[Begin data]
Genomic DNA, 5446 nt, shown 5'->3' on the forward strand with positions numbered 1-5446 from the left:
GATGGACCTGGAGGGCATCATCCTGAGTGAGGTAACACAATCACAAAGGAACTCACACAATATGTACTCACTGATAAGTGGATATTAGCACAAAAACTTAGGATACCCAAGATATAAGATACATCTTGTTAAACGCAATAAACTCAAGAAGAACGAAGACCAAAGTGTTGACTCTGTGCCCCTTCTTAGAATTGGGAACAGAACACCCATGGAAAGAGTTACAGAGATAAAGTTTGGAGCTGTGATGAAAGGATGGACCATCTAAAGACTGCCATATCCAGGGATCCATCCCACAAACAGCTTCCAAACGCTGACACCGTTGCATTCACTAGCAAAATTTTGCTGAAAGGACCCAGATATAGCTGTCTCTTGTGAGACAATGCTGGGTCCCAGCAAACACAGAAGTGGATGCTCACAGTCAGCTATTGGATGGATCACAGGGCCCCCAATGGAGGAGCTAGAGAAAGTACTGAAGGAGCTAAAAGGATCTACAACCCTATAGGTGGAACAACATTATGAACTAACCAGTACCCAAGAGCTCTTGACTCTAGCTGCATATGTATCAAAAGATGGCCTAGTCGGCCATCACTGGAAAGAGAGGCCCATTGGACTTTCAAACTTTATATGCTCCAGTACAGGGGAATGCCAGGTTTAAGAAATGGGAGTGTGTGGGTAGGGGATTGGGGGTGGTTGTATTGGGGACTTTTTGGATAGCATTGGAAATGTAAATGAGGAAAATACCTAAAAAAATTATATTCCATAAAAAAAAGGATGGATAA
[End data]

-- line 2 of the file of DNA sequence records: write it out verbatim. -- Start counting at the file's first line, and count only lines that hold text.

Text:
GATGGACCTGGAGGGCATCATCCTGAGTGAGGTAACACAATCACAAAGGAACTCACACAATATGTACTCACTGATAAGTGGATATTAGCACAAAAACTTAGGATACCCAAGATATAAGATACATCTTGTTAAACGCAATAAACTCAAGAAGAACGAAGACCAAAGTGTTGACTCTGTGCCCCTTCTTAGAATTGGGAACAGAACACCCATGGAAAGAGTTACAGAGATAAAGTTTGGAGCTGTGATGAAAGGATGGACCATCTAAAGACTGCCATATCCAGGGATCCATCCCACAAACAGCTTCCAAACGCTGACACCGTTGCATTCACTAGCAAAATTTTGCTGAAAGGACCCAGATATAGCTGTCTCTTGTGAGACAATGCTGGGTCCCAGCAAACACAGAAGTGGATGCTCACAGTCAGCTATTGGATGGATCACAGGGCCCCCAATGGAGGAGCTAGAGAAAGTACTGAAGGAGCTAAAAGGATCTACAACCCTATAGGTGGAACAACATTATGAACTAACCAGTACCCAAGAGCTCTTGACTCTAGCTGCATATGTATCAAAAGATGGCCTAGTCGGCCATCACTGGAAAGAGAGGCCCATTGGACTTTCAAACTTTATATGCTCCAGTACAGGGGAATGCCAGGTTTAAGAAATGGGAGTGTGTGGGTAGGGGATTGGGGGTGGTTGTATTGGGGACTTTTTGGATAGCATTGGAAATGTAAATGAGGAAAATACCTAAAAAAATTATATTCCATAAAAAAAAGGATGGATAA